Democratic presidential contenders Hillary Clinton and Bernie Sanders locked horns early in their high-stakes debate, with the former secretary of state savaging her rival over his plan for universal health care. "Based on every analysis that I can find by people who are sympathetic to the goal, the numbers don't add up and many people will be worse off than they are right now," Clinton said in assailing Sanders' claim that working-class Americans could actually save money by implementing his single payer health coverage plan. The candidates split the first two nomination contests of the race, with Clinton earning a very narrow victory in Iowa but Sanders trouncing her in New Hampshire earlier this week.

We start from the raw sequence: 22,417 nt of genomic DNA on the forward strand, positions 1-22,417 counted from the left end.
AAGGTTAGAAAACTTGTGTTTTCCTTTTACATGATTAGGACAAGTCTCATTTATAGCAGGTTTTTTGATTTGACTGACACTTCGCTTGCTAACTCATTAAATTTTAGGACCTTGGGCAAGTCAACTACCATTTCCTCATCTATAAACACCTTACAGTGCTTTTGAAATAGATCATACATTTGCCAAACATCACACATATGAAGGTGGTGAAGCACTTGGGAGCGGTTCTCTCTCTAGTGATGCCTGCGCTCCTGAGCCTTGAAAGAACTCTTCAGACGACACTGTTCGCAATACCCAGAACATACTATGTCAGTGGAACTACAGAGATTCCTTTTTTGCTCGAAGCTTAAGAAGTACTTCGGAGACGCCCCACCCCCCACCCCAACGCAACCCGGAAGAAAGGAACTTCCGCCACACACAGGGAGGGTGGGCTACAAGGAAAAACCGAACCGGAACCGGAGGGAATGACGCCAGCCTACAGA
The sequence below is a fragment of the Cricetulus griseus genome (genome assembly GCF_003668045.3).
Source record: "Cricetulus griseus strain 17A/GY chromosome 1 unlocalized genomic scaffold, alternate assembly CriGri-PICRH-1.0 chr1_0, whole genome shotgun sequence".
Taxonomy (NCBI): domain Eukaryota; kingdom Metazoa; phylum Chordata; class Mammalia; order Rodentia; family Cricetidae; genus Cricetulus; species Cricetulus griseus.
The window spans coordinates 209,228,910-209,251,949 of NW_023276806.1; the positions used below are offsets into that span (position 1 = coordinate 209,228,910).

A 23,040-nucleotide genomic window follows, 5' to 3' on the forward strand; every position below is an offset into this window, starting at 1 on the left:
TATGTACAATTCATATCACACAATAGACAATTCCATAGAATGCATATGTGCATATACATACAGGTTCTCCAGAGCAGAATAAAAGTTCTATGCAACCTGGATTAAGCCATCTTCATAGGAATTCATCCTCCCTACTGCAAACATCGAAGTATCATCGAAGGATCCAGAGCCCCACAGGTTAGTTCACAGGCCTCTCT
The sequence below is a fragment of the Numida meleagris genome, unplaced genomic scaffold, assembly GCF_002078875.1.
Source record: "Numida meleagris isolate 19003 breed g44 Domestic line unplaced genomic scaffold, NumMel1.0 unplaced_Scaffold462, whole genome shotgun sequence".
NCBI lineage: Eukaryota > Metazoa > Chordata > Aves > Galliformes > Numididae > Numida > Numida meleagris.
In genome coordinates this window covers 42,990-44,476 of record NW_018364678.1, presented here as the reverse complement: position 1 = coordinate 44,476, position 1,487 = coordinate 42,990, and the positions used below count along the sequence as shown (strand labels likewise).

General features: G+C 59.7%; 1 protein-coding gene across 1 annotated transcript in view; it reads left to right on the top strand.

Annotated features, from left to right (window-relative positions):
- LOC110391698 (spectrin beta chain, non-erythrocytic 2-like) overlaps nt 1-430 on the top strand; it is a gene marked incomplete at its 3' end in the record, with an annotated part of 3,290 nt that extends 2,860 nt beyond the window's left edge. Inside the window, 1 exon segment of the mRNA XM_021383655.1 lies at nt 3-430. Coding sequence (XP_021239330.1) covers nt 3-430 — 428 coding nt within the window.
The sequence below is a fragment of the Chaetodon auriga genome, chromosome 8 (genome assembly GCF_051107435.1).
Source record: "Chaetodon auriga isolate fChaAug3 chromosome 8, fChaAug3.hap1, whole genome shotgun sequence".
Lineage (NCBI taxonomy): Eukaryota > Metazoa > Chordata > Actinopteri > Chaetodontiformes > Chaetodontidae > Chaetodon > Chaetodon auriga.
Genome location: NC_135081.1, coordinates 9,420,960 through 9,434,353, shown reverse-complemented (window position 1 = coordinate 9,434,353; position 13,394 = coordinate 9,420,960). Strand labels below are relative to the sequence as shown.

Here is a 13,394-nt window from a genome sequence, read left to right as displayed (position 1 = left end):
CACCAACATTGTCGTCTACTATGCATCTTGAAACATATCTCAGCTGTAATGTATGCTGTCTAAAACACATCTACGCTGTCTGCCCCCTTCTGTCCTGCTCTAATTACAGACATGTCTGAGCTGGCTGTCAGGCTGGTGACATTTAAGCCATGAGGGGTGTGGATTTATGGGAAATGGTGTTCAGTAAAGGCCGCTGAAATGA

By John Whitesides MILWAUKEE (Reuters) - Democratic presidential candidate Hillary Clinton accused rival Bernie Sanders in a debate on Thursday of misleading Americans about the costs and viability of his healthcare plan, saying he was making promises "that cannot be kept." In their sixth presidential debate, Clinton said Sanders' proposal for a single-payer, Medicare-for-all healthcare plan would mean dismantling Obamacare and triggering another intense political struggle. "You need to level with people about what they will have at the end of the process you are proposing," Clinton said. "That's a promise that cannot be kept." Sanders said he would not dismantle the healthcare plan known as Obamacare and was simply moving to provide what most industrialized countries have - healthcare coverage for all.